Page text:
The Cymdeithas Madog Guide To Welsh Hymn Lyrics
gan/by Robert A. Fowkes

Bob Fowkes is a long time attendee of Cymdeithas Madog's annual Welsh language weeks. Here is his review of the Cymdeithas Madog Guide To Welsh Hymn Lyrics tape.

For more details on this tape (or for information on how to order), visit the Cymdeithas Madog Tapes page.

Nol I Dudalen Gartref Darlleniadau Yn Saesneg

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  The third audio tape in the series produced by Cymdeithas Madog is a treasure that you should hasten to acquire, if you do not have it already. The modestly worded credit tag laconically says "read by." But "read" both implies and conceals a wealth of experience, planning and performance.

If you were fortunate enough to attend Hefina's seminar on the pronunciation of Welsh hymn lyrics at the National Gymanfa Ganu in Pittsburgh you glimpsed, in an all too brief session, her superb pedagogical skill in imparting to those present the essence of the texts of some of the giants of Welsh hymnody.

Now we can listen to those words over and over again, thanks to the tape, and relying upon its inexhaustible store, build up our knowledge and buttress our confidence on any occasion when we sing Welsh hymns. I share the belief of those who maintain that Welsh hymns should be sung in Welsh, and I deplore the frequently overwhelming use of English.

There are obvious advantages to this tape. One is the possiblity of hearing Hefina's renditions as often as we want, without tiring her. Another is the comfortable tempo that makes it possible to hear the words. Most language tapes and record known to me are simply too fast. A friend who is an enthusiast for everything Welsh and who has been to Wales several times, while not being blessed with Welsh ancestry, listens to Welsh tapes every day as he drives to and from work. These are tapes intended for learning the language. He tells me, however, that he could listen to some of them a million times and still understand almost nothing. They are just too fast. Those recording them cannot realise this. I am sure that they believe they are speaking at a very slow pace.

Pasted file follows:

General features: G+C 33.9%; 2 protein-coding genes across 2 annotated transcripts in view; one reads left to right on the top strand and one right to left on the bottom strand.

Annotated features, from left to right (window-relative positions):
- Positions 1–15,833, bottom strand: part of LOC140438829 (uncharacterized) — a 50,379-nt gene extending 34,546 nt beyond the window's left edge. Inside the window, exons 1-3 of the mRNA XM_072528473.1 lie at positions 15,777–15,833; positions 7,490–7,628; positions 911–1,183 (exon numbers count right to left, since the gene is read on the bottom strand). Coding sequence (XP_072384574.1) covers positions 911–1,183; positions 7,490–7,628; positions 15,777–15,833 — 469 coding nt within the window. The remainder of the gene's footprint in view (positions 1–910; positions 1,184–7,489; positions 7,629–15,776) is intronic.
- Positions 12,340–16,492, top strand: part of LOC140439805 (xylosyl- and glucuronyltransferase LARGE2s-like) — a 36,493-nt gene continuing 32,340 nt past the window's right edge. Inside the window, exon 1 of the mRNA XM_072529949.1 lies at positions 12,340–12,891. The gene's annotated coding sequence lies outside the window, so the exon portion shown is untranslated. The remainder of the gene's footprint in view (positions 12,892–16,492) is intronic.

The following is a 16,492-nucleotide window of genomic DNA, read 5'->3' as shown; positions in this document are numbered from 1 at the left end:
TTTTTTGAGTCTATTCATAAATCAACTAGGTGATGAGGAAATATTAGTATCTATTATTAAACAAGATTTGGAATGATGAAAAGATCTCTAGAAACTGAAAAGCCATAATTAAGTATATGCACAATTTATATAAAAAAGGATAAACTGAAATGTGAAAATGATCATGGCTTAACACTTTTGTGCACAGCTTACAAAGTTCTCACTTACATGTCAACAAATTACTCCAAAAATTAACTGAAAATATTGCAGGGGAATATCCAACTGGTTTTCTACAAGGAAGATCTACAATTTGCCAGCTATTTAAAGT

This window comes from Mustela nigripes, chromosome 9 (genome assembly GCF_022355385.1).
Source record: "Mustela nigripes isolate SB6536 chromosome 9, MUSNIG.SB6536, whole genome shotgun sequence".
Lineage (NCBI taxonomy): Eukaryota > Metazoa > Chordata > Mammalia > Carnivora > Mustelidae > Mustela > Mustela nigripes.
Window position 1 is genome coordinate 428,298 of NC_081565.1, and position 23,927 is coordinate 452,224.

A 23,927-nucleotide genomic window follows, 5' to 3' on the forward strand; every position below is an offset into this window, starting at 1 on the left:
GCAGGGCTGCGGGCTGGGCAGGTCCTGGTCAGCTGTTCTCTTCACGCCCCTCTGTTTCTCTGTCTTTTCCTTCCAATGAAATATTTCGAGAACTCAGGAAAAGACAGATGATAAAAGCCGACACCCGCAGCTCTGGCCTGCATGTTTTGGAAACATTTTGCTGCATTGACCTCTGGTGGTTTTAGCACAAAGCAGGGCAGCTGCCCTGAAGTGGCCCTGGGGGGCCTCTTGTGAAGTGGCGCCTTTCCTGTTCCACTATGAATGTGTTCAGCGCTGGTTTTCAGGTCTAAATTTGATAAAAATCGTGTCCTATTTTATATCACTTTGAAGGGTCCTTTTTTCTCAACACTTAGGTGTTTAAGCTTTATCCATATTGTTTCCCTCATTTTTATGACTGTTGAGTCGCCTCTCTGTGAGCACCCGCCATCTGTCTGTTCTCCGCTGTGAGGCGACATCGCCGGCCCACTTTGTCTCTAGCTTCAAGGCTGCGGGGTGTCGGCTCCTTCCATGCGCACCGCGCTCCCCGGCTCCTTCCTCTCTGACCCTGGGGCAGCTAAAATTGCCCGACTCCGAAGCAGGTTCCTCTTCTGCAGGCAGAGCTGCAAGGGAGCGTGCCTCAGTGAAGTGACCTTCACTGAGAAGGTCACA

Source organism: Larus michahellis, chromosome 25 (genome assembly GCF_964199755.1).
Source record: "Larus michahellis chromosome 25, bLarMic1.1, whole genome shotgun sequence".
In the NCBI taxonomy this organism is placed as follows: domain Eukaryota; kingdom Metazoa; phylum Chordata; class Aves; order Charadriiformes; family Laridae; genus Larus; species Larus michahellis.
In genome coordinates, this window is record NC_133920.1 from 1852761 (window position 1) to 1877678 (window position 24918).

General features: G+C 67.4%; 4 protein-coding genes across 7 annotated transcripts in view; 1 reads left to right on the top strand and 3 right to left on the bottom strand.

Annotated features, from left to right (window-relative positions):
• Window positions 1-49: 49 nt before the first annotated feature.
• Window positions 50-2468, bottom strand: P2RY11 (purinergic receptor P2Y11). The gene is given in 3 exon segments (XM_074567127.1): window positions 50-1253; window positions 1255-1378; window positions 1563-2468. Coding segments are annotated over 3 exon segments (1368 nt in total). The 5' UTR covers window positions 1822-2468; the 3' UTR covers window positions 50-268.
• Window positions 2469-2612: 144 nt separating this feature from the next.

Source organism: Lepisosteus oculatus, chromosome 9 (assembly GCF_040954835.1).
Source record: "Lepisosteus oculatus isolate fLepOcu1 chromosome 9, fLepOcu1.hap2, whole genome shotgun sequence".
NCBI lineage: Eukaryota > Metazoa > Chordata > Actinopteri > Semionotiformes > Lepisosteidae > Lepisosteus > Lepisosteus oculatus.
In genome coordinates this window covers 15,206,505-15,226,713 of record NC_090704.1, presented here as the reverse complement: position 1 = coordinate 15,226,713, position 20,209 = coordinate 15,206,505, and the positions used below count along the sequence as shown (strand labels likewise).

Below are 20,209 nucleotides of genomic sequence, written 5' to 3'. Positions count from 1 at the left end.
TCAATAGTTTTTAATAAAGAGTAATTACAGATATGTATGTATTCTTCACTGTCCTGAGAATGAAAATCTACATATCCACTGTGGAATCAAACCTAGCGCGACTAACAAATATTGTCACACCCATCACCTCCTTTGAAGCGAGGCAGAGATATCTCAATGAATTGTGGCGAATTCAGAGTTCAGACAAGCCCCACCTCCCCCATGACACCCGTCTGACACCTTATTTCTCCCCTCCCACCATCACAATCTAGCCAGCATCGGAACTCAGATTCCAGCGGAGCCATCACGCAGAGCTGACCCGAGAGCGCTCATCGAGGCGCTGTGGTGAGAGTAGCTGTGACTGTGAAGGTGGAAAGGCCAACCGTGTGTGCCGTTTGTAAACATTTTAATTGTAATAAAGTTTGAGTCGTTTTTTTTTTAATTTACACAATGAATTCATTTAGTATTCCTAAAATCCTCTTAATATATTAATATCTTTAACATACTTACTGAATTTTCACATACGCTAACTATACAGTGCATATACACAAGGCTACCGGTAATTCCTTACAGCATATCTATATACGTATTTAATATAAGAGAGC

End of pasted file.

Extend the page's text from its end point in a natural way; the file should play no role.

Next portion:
Those preparing such lessons sometimes answer such objectsion by stating that it is important to speak at a "natural" tempo. For what purpose? To elicit the praise or escape the blame of experts? But the tapes are made for those whose classification as "expert" is still far in the future.

Hefina has the uncanny faculty of reading at a sufficiently slow pace while not making the words sound like the utterances of Dracula. It must, granted, be a great strain on the nerves of a fluent speaker, but it is a godsend for the learner.

At the same time, she adds a bonus. She subtly inculcates a sense of the powerful force of the "little" words, words sometimes conveying contrast, sometimes conveying connotations, sometimes reflecting some profundity of the author. But she does not do this by over-emphasis or shouting from the rooftop. We do not even need to know that she is doing this. We merely need to listen, to acquire, and, as far as possible, reproduce the pleasant sounds on the tape. Fortunately, hymns relieve the learner of one difficult task: that of mastering intonation. That is automatically taken care of by the music.

The 33 hymns (if we include the national anthem as a hymn) on this valuable tape are provided with title and number corresponding to those in the Welsh National Gymanfa Ganu hymnal; the numbers are sequential and in ascending order, the lowest being No. 1 ("Rachie"), the highest No. 106 ("Côr Caersalem").

Hefina also pronounces each title (a dozen or so are Welsh). She goes astray only once and uses an original pronunciation of Wilkes-Barre not yet employed by our friends in that Pennsylvania town. The name is not Welsh, hence we cannot complain too much. But the town has a very Welsh history.

Yr ydym ni mewn dyled fawr i Hefina - nid yn unig am y tap gwerthfawr yma, ond hefyd am ei holl ymroddiad i'r achos Cymraeg. Diolch yn fawr, Hefina.

For more details on the tapes that Cymdeithas Madog has available for sale (or for information on how to order a copy), visit the Cymdeithas Madog Tapes page.

Draig Cymdeithas Madog

© Cymdeithas Madog
23 Mawrth/March 2000

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